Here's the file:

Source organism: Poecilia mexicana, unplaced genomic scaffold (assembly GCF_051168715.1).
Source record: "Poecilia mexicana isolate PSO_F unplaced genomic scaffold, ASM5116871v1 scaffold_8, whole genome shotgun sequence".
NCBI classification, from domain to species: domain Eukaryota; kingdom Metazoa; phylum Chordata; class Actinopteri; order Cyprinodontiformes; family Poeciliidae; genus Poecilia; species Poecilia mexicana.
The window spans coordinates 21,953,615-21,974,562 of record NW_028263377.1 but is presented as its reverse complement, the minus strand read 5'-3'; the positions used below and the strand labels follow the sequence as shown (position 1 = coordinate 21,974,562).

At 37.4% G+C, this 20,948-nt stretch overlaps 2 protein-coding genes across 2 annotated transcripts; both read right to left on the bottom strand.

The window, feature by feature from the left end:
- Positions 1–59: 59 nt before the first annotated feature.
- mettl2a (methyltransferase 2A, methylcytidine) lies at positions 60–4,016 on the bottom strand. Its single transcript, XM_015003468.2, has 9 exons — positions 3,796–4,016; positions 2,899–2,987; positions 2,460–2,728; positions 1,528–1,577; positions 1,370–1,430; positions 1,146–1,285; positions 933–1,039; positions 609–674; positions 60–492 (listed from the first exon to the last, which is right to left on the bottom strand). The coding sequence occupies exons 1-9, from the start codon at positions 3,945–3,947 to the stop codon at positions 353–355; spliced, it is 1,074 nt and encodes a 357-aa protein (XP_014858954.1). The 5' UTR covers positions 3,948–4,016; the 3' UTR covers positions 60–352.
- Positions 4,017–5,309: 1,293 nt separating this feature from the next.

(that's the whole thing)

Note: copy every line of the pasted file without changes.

Source organism: Poecilia mexicana, unplaced genomic scaffold (assembly GCF_051168715.1).
Source record: "Poecilia mexicana isolate PSO_F unplaced genomic scaffold, ASM5116871v1 scaffold_8, whole genome shotgun sequence".
NCBI classification, from domain to species: domain Eukaryota; kingdom Metazoa; phylum Chordata; class Actinopteri; order Cyprinodontiformes; family Poeciliidae; genus Poecilia; species Poecilia mexicana.
The window spans coordinates 21,953,615-21,974,562 of record NW_028263377.1 but is presented as its reverse complement, the minus strand read 5'-3'; the positions used below and the strand labels follow the sequence as shown (position 1 = coordinate 21,974,562).

At 37.4% G+C, this 20,948-nt stretch overlaps 2 protein-coding genes across 2 annotated transcripts; both read right to left on the bottom strand.

The window, feature by feature from the left end:
- Positions 1–59: 59 nt before the first annotated feature.
- mettl2a (methyltransferase 2A, methylcytidine) lies at positions 60–4,016 on the bottom strand. Its single transcript, XM_015003468.2, has 9 exons — positions 3,796–4,016; positions 2,899–2,987; positions 2,460–2,728; positions 1,528–1,577; positions 1,370–1,430; positions 1,146–1,285; positions 933–1,039; positions 609–674; positions 60–492 (listed from the first exon to the last, which is right to left on the bottom strand). The coding sequence occupies exons 1-9, from the start codon at positions 3,945–3,947 to the stop codon at positions 353–355; spliced, it is 1,074 nt and encodes a 357-aa protein (XP_014858954.1). The 5' UTR covers positions 3,948–4,016; the 3' UTR covers positions 60–352.
- Positions 4,017–5,309: 1,293 nt separating this feature from the next.